Wednesday, February 16, 2011

Indirect teaching

I wrote a post about the book by Rabbi Dr.  Solomon Schonfeld on Jewish Religious Education recently.  In his book, among many excellent points, he writes about using literature as a tool for indirect learning, to reinforce and help students think about the points taught directly in other areas of the curriculum.  I've notices a while ago that young children like to philosophize and think about many different issues of philosophical nature.  So using stories that kids love to explore these philosophical ruminations further sounds like a good idea.   Therefore, I was very excited to find this link that helps one do just that.   As an aside there are quite a few books out there that use literature and other books that kids enjoy to teach a variety of subjects like art, music, history and even economics.  I find this idea rather intriguing.  So perhaps I'll collect some of these for a future post.


  1. Hmm... I agree that reading great literature is a wonderful way to teach children almost any subject (have you seen Life of Fred math? it's not GREAT literature, but it is kind of cute...)
    However, I believe the authors of the Well-Trained Mind and proponents of a "trivium" based classical education would disagree with the expectation that younger children be urged to make connections and draw conclusions among facts as they're being acquired and processed (ie grammar stage learning).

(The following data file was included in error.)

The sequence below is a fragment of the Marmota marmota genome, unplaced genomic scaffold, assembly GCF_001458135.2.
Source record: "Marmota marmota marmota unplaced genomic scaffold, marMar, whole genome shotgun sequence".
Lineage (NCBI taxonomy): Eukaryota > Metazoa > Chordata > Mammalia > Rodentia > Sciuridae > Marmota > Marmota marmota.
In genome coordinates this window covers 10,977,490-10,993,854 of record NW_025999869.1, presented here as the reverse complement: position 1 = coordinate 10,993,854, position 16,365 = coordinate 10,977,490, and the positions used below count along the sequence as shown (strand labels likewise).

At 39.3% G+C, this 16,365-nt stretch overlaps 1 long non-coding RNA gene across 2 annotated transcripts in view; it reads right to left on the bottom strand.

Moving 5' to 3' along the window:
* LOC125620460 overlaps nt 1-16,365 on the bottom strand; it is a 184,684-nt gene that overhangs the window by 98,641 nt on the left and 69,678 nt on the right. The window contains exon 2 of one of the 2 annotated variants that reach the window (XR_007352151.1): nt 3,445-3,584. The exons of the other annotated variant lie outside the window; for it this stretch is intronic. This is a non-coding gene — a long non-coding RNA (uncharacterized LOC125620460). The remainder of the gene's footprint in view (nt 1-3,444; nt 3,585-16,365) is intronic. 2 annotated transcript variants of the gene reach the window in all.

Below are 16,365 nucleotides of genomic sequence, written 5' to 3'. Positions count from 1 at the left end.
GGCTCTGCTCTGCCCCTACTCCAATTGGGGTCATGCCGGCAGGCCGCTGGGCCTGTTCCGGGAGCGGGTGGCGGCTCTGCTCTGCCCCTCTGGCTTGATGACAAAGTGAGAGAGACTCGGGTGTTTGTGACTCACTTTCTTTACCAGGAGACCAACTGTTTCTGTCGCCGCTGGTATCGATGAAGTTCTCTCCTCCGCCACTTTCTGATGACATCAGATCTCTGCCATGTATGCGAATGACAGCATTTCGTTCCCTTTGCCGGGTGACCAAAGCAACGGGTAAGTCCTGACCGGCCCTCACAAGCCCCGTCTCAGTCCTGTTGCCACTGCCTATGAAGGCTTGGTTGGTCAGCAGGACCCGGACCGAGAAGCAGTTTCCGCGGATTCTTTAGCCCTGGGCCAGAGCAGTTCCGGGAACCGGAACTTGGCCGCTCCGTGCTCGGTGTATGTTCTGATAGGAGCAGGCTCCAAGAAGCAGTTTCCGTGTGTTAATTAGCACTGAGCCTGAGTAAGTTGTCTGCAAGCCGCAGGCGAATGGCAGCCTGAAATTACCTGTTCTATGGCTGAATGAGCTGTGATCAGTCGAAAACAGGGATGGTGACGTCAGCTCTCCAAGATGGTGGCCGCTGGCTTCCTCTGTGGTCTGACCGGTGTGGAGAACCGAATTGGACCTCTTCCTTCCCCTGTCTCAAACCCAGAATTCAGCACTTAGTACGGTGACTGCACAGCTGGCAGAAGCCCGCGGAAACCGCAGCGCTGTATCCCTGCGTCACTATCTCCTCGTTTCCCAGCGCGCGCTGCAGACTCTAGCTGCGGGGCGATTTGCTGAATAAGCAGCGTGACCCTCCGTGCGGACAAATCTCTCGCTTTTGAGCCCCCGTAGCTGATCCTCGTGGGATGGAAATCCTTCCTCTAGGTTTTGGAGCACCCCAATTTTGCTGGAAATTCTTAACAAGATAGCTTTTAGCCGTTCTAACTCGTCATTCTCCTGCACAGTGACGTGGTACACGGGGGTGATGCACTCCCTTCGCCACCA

I will check out the site, but at a preliminary glance, it looks (gasp) a bit twaddly. I'm looking at the Alexander & the Terrible, Horrible, No Good Very Bad Day page, as a sample... it asks kids "why is violence bad?" and also "Does treating someone badly back when they've treated you badly help problems?"
    Sounds a bit twaddly; the "philosophical inquiry" reads a bit like a really boring quiz. Nevertheless, I'll keep poking around at the site, because I love philosophy - and I love kids!

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  3. I have heard of Life of Fred, but I haven't seen it yet. Honestly, I haven't looked at the site too closely or extensively. I just kind of like the idea of using whatever one is reading as a springboard for philosophical inquiry. So it's possible that the questions they came up with are not what you'd come up with and are more in tune with a regular twaddle diet but you don't have to use theirs, you can just come up with your own. I just find with myself, that sometimes a kernel of an idea takes one to all kinds of interesting places. And some of my kids think in a same way. As soon as I propose something they are already changing or improving upon it. But thanks for pointing it out, because I should probably make some things more explicit and not assume that everyone reads things in the same way I do. As to the logic stage material for grammar stage kids. I think that as long as you do all the grammar stage stuff with the kids already anyway, it can't hurt to let them ruminate a bit if they are up to it, even though their logic might not be as sophisticated as that of an older child or an adult. As I wrote, I do see that some children do think about philosophical questions and do like to contemplate such things, so I don't see why not, I am not a purist in this respect.